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Claire Gordon Headshot

Download Your Life

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Thanks to Facebook's new "Download Your Information" feature, every forgotten acquaintance and drunken Wall post can be preserved forever. With just a few clicks, all the data from your tangled online life is siphoned into a tidy .zip file on your desktop.

"Download Your Information" is a gesture of good will from FB. It lets us back-up and truly own our data. We can take it home, access it offline, and see exactly what inappropriate information we've inadvertently broadcast to the world.

Given the recent controversy over FB's confusing and default opt-in privacy settings, "Download Your Information" seems almost like an apology to users. But it's not a particularly good one. It's as if FB made us chug beers until we puked on ourselves, but then handed us an Altoid. It's doesn't undo the potential public embarrassment, but it covers up some of the bad taste.

In terms of corporate transparency, "Download Your Information" doesn't deserve too big a woot! The new feature is exciting, however, as is a dramatic reversal of digital trends. Technology usually dissolves tangible and permanent things -- CDs, books, human identity -- into clouds of bits and bytes. Our possessions and experiences are ephemeralized, so that they can be compressed into code and zapped through space and time. "Download Your Information," in contrast, makes your real-time networked web-self a downloadable object, which you can wrap with a bow, bury in a time capsule, or give to future grandchildren on an antique USB memory stick.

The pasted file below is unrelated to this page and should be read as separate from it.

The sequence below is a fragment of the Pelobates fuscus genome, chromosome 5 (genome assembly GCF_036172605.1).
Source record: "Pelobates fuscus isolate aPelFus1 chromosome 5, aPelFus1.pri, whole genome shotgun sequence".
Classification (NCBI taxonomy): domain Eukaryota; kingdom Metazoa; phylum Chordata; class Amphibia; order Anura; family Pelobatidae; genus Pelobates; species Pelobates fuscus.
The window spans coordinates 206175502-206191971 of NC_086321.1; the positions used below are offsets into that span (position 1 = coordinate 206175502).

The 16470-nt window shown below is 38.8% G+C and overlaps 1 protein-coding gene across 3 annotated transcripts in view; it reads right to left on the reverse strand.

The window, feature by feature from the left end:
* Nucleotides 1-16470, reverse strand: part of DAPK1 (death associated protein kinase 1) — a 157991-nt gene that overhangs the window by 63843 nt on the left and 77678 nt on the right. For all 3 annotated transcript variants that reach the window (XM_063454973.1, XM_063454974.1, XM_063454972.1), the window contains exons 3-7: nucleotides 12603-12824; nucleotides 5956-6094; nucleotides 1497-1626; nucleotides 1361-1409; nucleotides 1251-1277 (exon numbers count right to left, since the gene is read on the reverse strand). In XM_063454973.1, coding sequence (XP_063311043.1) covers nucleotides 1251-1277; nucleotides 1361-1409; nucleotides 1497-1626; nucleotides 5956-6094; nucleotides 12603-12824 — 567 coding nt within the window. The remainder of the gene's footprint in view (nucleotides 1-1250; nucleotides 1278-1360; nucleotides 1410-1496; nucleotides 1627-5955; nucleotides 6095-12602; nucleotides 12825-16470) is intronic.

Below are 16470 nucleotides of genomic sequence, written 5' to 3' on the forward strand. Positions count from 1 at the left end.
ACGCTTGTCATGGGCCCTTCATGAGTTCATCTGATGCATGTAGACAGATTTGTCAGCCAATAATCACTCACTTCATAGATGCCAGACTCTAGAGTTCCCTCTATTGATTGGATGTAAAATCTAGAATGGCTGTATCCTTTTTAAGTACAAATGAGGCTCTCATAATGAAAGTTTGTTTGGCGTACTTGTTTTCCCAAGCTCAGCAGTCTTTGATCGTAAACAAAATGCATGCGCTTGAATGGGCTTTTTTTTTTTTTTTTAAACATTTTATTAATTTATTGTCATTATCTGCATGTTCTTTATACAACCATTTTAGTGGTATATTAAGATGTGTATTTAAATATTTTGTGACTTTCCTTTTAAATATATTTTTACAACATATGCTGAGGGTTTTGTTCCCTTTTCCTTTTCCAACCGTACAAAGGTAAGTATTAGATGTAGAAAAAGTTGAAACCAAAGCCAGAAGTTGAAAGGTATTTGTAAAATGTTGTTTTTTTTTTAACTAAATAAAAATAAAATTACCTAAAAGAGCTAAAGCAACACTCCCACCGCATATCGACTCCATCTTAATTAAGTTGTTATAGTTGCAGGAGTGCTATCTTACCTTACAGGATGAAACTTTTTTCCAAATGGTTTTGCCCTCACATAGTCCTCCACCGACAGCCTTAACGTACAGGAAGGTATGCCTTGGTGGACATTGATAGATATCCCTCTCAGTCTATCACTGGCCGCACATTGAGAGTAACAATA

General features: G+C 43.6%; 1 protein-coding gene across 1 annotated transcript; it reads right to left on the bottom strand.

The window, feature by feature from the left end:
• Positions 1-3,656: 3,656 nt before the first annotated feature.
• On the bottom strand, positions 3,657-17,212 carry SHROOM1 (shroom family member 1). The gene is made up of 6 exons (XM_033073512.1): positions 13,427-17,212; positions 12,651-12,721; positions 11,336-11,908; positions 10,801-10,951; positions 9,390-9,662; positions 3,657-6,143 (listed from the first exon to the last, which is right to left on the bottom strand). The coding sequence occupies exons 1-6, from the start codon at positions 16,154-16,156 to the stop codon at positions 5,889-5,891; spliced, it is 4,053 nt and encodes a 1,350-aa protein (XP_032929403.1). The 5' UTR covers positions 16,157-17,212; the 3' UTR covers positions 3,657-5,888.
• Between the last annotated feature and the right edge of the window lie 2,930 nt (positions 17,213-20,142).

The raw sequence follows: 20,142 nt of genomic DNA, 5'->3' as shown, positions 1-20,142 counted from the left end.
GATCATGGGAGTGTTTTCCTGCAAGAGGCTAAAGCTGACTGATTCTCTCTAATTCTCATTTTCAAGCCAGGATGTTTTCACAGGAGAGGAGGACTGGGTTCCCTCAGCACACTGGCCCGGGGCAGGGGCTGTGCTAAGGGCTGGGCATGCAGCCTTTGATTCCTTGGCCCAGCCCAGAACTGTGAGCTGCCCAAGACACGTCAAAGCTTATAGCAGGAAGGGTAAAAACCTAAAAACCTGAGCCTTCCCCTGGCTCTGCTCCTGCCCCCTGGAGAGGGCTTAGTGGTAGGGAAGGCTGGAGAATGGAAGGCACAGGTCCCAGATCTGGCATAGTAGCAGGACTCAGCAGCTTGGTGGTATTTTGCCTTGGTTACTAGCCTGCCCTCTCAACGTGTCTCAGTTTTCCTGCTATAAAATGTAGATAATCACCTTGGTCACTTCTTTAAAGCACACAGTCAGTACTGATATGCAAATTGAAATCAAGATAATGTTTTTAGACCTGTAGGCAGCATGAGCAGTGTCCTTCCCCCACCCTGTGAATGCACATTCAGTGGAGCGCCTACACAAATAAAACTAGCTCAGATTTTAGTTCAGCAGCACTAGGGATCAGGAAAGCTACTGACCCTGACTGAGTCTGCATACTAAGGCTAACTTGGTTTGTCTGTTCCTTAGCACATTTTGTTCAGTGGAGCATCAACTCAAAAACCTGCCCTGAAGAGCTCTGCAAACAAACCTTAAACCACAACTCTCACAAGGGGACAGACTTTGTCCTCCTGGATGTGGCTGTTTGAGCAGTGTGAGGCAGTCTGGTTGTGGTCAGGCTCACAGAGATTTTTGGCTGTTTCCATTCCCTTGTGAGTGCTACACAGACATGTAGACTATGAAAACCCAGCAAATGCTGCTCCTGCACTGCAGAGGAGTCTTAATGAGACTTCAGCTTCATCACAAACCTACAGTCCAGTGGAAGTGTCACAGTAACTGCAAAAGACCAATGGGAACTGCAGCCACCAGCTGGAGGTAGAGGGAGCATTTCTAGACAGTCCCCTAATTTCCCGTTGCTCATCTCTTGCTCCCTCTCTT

Of course, when you "Download Your Information," it's still a cloud of bits and bytes, a compressible, zappable zip. But it's a static, more stable cloud -- a snapshot of you at a particular moment in time.

It's true that the Internet never forgets; our adolescent errors in judgment ferment in the dark web for eternity. But in another sense, the Internet forgets too easily. I remember the crushing feeling when my first e-mail address, cheer_up_spanky@hotmail.com, deleted itself after months of neglect. My lovesick correspondence with my 9th grade boyfriend, the early drafts of my college essay, the chain-mail surveys I diligently completed, all irretrievably gone.

Similarly, on FB, the past is constantly edited over: profiles updated, Wall posts buried under new ones, messages deleted during a feverish inbox cleanse. FB is a very detailed scrapbook of our lives. But when we're out of space, we start pasting over the beginning.

The yellowing pages and fading ink of passing time have no replacement in an online universe perpetually in the present tense. But "Download Your Information" at least lets you capture a time-stamped relic. As we lose the CDs, books, letters and other physical artifacts that used to code the chronology of our lives, it's reassuring that moments can now be frozen, downloaded, and saved on our hard drives in HTML.

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